Private-equity firms Thomas H. Lee Partners LP and Bain Capital Partners LLC have filed lawsuits against a syndicate of Wall Street banks over the deal for Clear Channel. In the suit, the plaintiffs want the lenders to fund the $19.4 billion transaction. The pair of suits, one filed in New York State Supreme Court and the other in Bexar County, Texas, claim that the banks — Citigroup, Morgan Stanley, Credit Suisse, The Royal Bank of Scotland, Deutsche Bank and Wachovia — breached their contractual obligation to fund the deal. The New York suit alleges breach of contract and fraud. The Texas complaint, which was joined by San Antonio-based Clear Channel, claims that the banks have improperly interfered with the merger agreement. The litigation comes after a breakdown in negotiations over the financing terms on the deal.
The dispute is the latest instance of a major Wall Street deal that has landed in the courts in the wake of the credit crisis. The willingness of two of the world’s biggest private-equity firms to sue some of their biggest backers points out how the extent of the financial crisis has undone Wall Street’s traditional alliances. The New York lawsuit gets to some of the bedrock upon which deal-making rests. The banks face billions in losses if the transaction goes through because the credit-market turmoil has made it all but impossible for them to package leveraged debt and sell to investors. This type debt has typically been marked down by about 15%, meaning the banks would take a loss of nearly $3 billion. The banks committed to lend as much as $22 billion to fund the deal, $18 billion of it as senior secured loans. Clear Channel and the private-equity firms are taking a rather interesting position relating to the deal. Both say they are committed to the deal and expect it ultimately to go through. But, they also say if the deal doesn’t close, they will have an extremely large tort claim against the banks.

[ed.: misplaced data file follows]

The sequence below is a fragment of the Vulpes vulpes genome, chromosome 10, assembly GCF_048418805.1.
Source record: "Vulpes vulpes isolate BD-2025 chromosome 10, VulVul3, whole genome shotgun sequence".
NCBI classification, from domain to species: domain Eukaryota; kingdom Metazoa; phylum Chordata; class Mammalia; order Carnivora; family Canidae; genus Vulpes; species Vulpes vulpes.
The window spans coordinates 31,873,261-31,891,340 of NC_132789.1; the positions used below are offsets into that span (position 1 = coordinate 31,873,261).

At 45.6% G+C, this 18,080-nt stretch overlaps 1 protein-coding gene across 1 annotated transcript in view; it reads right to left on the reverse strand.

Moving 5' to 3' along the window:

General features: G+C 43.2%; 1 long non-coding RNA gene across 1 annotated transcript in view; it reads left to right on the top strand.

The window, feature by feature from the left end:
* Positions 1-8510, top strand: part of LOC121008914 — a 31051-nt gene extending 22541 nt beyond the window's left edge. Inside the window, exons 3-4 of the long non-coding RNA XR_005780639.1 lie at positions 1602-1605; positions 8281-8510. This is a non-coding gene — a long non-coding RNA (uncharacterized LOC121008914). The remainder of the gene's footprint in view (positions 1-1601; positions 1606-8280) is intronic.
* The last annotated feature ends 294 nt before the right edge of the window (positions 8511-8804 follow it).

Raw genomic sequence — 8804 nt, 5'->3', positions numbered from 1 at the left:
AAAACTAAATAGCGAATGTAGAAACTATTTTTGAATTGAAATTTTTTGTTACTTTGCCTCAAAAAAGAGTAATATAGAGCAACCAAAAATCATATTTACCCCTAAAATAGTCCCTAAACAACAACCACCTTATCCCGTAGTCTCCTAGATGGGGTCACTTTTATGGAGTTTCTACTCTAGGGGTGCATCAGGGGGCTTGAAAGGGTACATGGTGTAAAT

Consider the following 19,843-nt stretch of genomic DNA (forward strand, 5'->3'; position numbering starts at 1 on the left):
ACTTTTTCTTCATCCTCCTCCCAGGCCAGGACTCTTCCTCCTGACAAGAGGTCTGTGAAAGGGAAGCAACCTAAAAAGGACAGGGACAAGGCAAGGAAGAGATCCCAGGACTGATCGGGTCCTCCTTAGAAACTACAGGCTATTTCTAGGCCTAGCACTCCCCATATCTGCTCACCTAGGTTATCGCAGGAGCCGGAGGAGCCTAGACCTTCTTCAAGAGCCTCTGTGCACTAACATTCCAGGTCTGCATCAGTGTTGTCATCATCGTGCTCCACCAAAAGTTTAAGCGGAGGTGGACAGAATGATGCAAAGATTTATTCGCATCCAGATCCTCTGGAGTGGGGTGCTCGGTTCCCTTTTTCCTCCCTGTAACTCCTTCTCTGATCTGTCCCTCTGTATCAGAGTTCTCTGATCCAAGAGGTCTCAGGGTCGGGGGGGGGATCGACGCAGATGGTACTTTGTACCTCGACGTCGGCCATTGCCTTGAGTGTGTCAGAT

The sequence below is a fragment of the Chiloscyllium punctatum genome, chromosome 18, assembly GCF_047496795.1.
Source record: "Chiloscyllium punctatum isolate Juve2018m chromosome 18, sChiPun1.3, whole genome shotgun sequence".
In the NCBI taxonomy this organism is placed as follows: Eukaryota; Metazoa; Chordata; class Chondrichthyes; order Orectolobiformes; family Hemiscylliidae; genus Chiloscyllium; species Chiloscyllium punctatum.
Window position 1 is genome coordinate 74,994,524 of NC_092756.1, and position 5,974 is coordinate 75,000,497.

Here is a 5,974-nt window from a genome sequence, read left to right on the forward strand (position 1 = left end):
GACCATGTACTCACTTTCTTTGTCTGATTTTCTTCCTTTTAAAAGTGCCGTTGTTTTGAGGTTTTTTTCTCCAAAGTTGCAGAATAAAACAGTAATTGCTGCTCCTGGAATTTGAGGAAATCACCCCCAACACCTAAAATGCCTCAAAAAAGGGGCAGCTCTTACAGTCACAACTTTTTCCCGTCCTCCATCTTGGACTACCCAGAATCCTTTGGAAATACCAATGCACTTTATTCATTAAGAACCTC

The complaint filed in Texas asks the court to award the buyout firms and Clear Channel more than $26 billion in damages. Bain and Thomas H. Lee Partners have also asked the New York court to grant them an order that would force the banks to immediately provide financing. If that doesn’t happen, the plaintiffs will ask for damages to cover, among other things, a $500 million breakup fee that would be due Clear Channel. The banking firms said the financing terms they offered Bain and Thomas H. Lee Partners were consistent with the original commitment letter. I suspect we will see lots of similar litigation involving companies that were all riding high before the money problems facing Wall Street surfaced.
Source: Wall Street Journal
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